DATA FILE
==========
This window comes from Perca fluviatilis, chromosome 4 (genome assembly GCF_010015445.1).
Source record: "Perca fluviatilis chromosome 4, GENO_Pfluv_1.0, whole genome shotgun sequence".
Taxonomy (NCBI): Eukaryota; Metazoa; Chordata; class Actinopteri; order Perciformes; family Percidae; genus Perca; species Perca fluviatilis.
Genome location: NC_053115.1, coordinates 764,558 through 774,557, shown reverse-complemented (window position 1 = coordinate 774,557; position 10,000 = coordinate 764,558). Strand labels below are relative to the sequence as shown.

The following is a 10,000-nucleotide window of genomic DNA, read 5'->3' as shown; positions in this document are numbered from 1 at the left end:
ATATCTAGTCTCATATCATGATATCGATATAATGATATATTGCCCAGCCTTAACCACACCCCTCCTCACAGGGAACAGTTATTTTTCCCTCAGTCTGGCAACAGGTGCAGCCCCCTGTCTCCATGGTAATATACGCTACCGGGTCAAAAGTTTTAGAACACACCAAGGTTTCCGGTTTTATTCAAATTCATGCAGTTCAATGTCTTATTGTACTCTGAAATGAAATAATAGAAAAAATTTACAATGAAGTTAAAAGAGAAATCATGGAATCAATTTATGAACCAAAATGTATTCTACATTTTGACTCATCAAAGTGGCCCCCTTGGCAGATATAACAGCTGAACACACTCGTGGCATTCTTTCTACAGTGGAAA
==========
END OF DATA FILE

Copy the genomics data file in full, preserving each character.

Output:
This window comes from Perca fluviatilis, chromosome 4 (genome assembly GCF_010015445.1).
Source record: "Perca fluviatilis chromosome 4, GENO_Pfluv_1.0, whole genome shotgun sequence".
Taxonomy (NCBI): Eukaryota; Metazoa; Chordata; class Actinopteri; order Perciformes; family Percidae; genus Perca; species Perca fluviatilis.
Genome location: NC_053115.1, coordinates 764,558 through 774,557, shown reverse-complemented (window position 1 = coordinate 774,557; position 10,000 = coordinate 764,558). Strand labels below are relative to the sequence as shown.

The following is a 10,000-nucleotide window of genomic DNA, read 5'->3' as shown; positions in this document are numbered from 1 at the left end:
ATATCTAGTCTCATATCATGATATCGATATAATGATATATTGCCCAGCCTTAACCACACCCCTCCTCACAGGGAACAGTTATTTTTCCCTCAGTCTGGCAACAGGTGCAGCCCCCTGTCTCCATGGTAATATACGCTACCGGGTCAAAAGTTTTAGAACACACCAAGGTTTCCGGTTTTATTCAAATTCATGCAGTTCAATGTCTTATTGTACTCTGAAATGAAATAATAGAAAAAATTTACAATGAAGTTAAAAGAGAAATCATGGAATCAATTTATGAACCAAAATGTATTCTACATTTTGACTCATCAAAGTGGCCCCCTTGGCAGATATAACAGCTGAACACACTCGTGGCATTCTTTCTACAGTGGAAA